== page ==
- New bigger tent because we just have that many people we love and need to invite, sponsored by Party Perfect
- Ambiance, style, funky and festive sponsored by MOSAIC — you guys set the mood!
- Gift bags sponsored by Saks Fifth Avenue gave us a touch of class
- The incomparable photographer KC Johnson from Image Machine, lending her skill, artistry, and loving support to the event
- Saks Fifth Avenue and Eileen Fisher New York who went the extra mile to support an event for our SOHO girls on the same day as Collectors’ Night
- 40 tables full of sponsors, bidding and cheering us on
Finally, my sincerest thanks go to VisArts’ staff for knocking it out of the park one more time, pulling off a remarkable win, and working as an amazing team! I am honored and proud of all that you do!
President and CEO
P.S. Take a moment to check out Image Machine’s amazing photos of Collectors’ Night on our Facebook Page! (And please tag yourself and your friends!)
This comprehensive exhibition ties together the multifaceted career and work of Susie Ganch, Assistant Professor at Virginia Commonwealth University (VCU) and Director of Radical Jewelry Makeover. An accomplished jeweler and sculptor, Ganch has staked a unique career with trifold contributions to the field of craft. As a university educator, she trains the next generation of jewelers and metalsmiths; as a practicing artist, she pushes the boundaries of jewelry and sculpture through material, design and function; as a director of the Radical Jewelry Makeover project, she creates community events that encourage our consideration of the social and environmental impacts of mining and jewelry production through the creation of innovative jewelry made from recycled sources.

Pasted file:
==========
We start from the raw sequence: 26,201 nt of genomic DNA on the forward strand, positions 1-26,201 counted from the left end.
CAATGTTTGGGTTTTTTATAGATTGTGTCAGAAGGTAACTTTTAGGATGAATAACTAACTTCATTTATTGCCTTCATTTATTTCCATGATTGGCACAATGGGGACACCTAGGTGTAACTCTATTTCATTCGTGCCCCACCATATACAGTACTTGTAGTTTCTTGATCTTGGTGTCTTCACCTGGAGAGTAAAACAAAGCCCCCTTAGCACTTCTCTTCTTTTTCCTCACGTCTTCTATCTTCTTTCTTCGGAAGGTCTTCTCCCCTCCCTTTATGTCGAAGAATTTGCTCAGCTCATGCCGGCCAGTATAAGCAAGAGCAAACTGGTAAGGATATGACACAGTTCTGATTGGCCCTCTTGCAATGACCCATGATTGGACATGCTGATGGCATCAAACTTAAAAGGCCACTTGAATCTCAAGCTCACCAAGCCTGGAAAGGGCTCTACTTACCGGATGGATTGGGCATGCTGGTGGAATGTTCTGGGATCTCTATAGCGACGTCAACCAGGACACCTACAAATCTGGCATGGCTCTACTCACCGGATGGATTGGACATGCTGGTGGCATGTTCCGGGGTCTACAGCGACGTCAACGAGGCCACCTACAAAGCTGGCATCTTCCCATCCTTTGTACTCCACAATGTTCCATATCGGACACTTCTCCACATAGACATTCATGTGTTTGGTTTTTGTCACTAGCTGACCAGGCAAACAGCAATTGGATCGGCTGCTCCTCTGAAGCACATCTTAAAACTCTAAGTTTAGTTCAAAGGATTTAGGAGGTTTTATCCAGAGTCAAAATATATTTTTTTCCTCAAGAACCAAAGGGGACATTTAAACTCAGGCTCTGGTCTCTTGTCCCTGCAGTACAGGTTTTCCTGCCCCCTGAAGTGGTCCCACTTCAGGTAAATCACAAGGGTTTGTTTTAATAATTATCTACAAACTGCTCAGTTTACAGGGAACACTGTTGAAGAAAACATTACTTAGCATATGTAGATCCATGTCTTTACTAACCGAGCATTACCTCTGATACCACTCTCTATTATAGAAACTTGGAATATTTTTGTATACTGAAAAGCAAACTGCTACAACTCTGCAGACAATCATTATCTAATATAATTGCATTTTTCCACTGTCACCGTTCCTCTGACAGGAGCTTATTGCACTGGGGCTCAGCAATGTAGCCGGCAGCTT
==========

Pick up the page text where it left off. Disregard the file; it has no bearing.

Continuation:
Susie Ganch: TIED includes two galleries of Ganch’s independent work and one gallery devoted to her collaborative project, Radical Jewelry Makeover (RJM). This RJM installation includes work by 22 well-known jewelers from across the United States who participated in previous RJM events as well as jewelry made by regional RJM artists, local VCU students and students from Winthrop University.
As an outreach program of the nonprofit Ethical Metalsmiths, Radical Jewelry Makeover (RJM) is an innovative community-mining project that raises awareness of the connection between mining, metalsmithing, activism, collaboration and art. The project is both performance and event, linking recycling, reuse and collaborative work sessions with the creation of unique, innovative, handmade jewelry.
The exhibit opens April 4 at our True F. Luck Gallery. More on the exhibit here.
Artist and VisArts oil painting instructor David Tanner recently had two paintings that were finalists in national painting competitions. “Boy With Mandolin” (oil, 30 x 15, 2013) was chosen by juror M. Stephen Doherty (editor in chief of PleinAir Magazine) as a Finalist in the January 2014 Raymar Art Painting Competition. The painting is eligible for year-end judging in the annual competition. “The Red Bandana” (oil, 16 x 12, 2013) was selected as part of the “FAV 15%” (jury’s favorite 15 percent of the entries) in the January 2014 BoldBrush painting competition. Congratulations, David! Our students are lucky to have you as an instructor here at VisArts.